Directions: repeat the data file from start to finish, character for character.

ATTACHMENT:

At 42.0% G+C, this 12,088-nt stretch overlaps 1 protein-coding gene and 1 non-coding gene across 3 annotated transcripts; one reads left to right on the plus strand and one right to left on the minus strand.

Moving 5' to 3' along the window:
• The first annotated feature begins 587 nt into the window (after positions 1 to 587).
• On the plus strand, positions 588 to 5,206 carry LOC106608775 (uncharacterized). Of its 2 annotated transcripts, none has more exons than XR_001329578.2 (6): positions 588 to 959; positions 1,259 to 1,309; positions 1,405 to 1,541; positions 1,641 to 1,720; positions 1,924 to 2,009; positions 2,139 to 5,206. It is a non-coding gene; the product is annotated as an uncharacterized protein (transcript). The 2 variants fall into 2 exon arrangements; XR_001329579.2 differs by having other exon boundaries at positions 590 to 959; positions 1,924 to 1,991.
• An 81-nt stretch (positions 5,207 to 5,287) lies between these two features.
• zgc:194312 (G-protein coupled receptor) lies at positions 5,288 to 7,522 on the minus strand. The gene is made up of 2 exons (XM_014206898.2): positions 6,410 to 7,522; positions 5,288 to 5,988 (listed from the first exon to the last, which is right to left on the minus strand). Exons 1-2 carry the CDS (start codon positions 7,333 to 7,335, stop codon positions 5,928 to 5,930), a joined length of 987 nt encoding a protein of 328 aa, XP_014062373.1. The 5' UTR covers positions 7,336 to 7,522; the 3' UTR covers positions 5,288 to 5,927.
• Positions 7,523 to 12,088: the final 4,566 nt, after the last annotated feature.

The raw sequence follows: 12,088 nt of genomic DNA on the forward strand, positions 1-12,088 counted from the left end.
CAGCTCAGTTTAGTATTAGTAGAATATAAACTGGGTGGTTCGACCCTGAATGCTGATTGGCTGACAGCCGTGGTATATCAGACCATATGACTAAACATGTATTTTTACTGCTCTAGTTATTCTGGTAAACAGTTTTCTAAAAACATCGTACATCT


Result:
At 42.0% G+C, this 12,088-nt stretch overlaps 1 protein-coding gene and 1 non-coding gene across 3 annotated transcripts; one reads left to right on the plus strand and one right to left on the minus strand.

Moving 5' to 3' along the window:
• The first annotated feature begins 587 nt into the window (after positions 1 to 587).
• On the plus strand, positions 588 to 5,206 carry LOC106608775 (uncharacterized). Of its 2 annotated transcripts, none has more exons than XR_001329578.2 (6): positions 588 to 959; positions 1,259 to 1,309; positions 1,405 to 1,541; positions 1,641 to 1,720; positions 1,924 to 2,009; positions 2,139 to 5,206. It is a non-coding gene; the product is annotated as an uncharacterized protein (transcript). The 2 variants fall into 2 exon arrangements; XR_001329579.2 differs by having other exon boundaries at positions 590 to 959; positions 1,924 to 1,991.
• An 81-nt stretch (positions 5,207 to 5,287) lies between these two features.
• zgc:194312 (G-protein coupled receptor) lies at positions 5,288 to 7,522 on the minus strand. The gene is made up of 2 exons (XM_014206898.2): positions 6,410 to 7,522; positions 5,288 to 5,988 (listed from the first exon to the last, which is right to left on the minus strand). Exons 1-2 carry the CDS (start codon positions 7,333 to 7,335, stop codon positions 5,928 to 5,930), a joined length of 987 nt encoding a protein of 328 aa, XP_014062373.1. The 5' UTR covers positions 7,336 to 7,522; the 3' UTR covers positions 5,288 to 5,927.
• Positions 7,523 to 12,088: the final 4,566 nt, after the last annotated feature.

The raw sequence follows: 12,088 nt of genomic DNA on the forward strand, positions 1-12,088 counted from the left end.
CAGCTCAGTTTAGTATTAGTAGAATATAAACTGGGTGGTTCGACCCTGAATGCTGATTGGCTGACAGCCGTGGTATATCAGACCATATGACTAAACATGTATTTTTACTGCTCTAGTTATTCTGGTAAACAGTTTTCTAAAAACATCGTACATCT